Contrast-Enhanced Mammography vs. MRI: Neoadjuvant Therapy Response in Breast Cancer
Leesburg, VA, June 22, 2022—According to ARRS’ American Journal of Roentgenology (AJR), contrast-enhanced mammography (CEM) may be a useful alternative test for neoadjuvant therapy (NAT) response assessment in patients with breast cancer who are unable to undergo MRI.
“After NAT for breast cancer, CEM and MRI yielded comparable assessments of lesion size (both slightly overestimated vs pathology) and RECIST categories, and no significant difference in specificity for pathologic complete response,” wrote corresponding author Rubina Manuela Trimboli of IRCCS Humanitas Research Hospital in Milan, Italy. Noting that MRI had higher sensitivity for pathologic complete response, “delayed CEM acquisition may help detect residual ductal carcinoma in situ (DCIS).”
Trimboli and team’s prospective study included 51 patients (mean age, 46 years) with biopsy-proven breast cancer from May 2015 to April 2018, who were candidates for NAT. Patients underwent both CEM and MRI before, during, and after NAT: pre-NAT, mid-NAT, and post-NAT, respectively. Post-NAT CEM included a 6-minute delayed acquisition. One breast radiologist with experience in CEM reviewed CEM examinations; one breast radiologist with experience in MRI reviewed MRI examinations.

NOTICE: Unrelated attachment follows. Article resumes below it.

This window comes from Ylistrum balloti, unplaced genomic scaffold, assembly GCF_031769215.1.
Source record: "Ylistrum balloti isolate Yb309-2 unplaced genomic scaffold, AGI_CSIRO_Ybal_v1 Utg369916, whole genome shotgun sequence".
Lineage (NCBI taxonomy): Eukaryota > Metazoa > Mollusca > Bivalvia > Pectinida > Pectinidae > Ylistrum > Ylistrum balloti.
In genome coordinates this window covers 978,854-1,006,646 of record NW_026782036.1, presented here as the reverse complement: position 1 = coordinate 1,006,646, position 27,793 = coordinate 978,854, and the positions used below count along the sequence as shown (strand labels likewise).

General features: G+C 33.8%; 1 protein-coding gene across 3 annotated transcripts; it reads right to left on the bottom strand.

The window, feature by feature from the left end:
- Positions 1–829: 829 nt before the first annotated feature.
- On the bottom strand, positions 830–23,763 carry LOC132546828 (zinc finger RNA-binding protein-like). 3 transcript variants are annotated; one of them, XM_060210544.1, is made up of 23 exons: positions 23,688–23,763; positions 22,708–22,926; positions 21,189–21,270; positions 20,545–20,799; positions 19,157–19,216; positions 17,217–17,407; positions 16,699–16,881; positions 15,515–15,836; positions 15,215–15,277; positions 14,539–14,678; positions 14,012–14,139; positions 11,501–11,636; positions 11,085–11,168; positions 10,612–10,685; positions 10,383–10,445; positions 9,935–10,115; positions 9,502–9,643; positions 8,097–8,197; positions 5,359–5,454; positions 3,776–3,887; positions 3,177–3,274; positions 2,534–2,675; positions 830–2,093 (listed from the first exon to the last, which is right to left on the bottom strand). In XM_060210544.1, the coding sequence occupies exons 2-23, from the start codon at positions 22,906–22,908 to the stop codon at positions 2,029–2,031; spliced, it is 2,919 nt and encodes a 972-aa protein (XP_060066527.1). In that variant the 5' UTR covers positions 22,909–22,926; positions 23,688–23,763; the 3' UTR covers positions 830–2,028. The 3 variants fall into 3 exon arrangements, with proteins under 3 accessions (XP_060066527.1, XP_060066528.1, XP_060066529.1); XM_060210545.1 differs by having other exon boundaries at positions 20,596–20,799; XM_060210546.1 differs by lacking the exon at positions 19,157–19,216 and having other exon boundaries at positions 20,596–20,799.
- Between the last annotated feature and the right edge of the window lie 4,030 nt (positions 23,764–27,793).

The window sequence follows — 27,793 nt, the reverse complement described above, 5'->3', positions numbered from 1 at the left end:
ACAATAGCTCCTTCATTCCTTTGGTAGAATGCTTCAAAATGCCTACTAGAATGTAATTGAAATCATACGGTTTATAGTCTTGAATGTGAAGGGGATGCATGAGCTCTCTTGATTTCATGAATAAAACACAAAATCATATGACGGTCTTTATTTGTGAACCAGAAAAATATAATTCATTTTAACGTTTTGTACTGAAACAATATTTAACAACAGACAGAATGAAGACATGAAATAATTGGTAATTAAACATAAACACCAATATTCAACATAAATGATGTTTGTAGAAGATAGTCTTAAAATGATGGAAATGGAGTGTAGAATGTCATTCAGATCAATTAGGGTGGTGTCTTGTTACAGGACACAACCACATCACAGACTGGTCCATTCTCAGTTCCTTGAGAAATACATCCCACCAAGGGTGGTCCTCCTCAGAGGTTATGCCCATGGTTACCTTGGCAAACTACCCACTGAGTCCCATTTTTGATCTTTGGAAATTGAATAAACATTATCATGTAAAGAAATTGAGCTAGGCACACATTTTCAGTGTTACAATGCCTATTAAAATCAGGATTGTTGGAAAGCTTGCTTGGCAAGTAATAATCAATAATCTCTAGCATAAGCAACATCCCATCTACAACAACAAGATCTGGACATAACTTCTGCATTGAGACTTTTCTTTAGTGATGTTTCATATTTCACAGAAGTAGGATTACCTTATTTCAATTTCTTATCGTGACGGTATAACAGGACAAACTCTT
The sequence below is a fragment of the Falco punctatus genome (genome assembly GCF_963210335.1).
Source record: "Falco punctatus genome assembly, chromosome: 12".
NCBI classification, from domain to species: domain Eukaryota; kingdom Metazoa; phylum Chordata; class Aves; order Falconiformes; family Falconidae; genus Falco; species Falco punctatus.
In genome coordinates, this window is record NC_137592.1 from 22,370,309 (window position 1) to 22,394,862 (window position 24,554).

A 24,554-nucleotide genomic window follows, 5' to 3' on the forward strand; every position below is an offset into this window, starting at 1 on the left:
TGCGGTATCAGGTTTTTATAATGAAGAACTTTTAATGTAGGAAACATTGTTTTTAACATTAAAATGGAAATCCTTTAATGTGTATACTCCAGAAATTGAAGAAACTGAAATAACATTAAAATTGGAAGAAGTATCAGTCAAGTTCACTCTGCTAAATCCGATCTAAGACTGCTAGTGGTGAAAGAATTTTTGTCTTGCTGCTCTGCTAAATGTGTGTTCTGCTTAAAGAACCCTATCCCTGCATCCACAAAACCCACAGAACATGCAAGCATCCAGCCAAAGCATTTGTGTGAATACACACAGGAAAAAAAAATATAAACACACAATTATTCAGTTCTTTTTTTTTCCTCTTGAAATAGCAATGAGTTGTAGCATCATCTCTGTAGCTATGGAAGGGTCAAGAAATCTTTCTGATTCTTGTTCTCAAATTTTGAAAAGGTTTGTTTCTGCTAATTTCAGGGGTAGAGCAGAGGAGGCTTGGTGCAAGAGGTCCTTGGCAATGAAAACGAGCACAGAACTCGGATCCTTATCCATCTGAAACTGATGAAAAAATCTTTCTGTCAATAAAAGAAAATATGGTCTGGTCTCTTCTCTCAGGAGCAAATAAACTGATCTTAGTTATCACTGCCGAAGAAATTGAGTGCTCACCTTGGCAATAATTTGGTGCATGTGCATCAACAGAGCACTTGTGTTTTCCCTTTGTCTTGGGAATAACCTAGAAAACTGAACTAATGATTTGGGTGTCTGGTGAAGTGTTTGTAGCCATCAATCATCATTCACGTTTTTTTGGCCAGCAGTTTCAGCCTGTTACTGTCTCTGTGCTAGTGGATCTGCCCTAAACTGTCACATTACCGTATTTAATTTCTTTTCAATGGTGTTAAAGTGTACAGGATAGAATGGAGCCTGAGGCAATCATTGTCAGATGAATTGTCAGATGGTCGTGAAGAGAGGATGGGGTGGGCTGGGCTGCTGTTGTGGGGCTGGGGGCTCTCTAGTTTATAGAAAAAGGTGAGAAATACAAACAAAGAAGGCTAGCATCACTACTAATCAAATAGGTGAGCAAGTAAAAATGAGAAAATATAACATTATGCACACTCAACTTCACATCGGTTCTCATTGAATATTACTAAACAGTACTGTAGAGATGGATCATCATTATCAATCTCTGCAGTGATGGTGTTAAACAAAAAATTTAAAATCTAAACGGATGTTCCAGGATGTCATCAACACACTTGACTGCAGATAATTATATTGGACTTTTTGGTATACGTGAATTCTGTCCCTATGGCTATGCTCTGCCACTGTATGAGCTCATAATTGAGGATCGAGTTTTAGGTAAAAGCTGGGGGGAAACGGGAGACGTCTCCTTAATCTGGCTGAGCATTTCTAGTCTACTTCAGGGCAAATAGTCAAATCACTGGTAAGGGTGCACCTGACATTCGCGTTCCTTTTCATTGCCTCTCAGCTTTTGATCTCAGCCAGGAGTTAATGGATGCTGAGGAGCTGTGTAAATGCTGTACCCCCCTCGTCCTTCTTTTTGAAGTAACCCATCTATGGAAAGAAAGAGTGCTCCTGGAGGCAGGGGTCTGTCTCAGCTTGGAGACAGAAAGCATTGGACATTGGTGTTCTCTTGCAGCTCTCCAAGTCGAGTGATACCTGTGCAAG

Compared with pathology, post-NAT CEM, MRI, and delayed CEM systematically overestimated residual tumor size by 0.8 mm, 1.9 mm, and 1.2 mm, respectively. For detecting pathologic complete response by post-NAT imaging, sensitivity and specificity were 81% and 83% for CEM, 100% and 86% for MRI, and 81% and 89% for delayed CEM.
“While MRI remains the preferred test for NAT monitoring,” the authors of this AJR article concluded, “the findings support CEM as a useful alternative when MRI is contraindicated or not tolerated.”
North America’s first radiological society, the American Roentgen Ray Society (ARRS) remains dedicated to the advancement of medicine through the profession of medical imaging and its allied sciences. An international forum for progress in radiology since the discovery of the x-ray, ARRS maintains its mission of improving health through a community committed to advancing knowledge and skills with the world’s longest continuously published radiology journal—American Journal of Roentgenology—the ARRS Annual Meeting, InPractice magazine, topical symposia, myriad multimedia educational materials, as well as awarding scholarships via The Roentgen Fund®.
Logan K. Young, PIO
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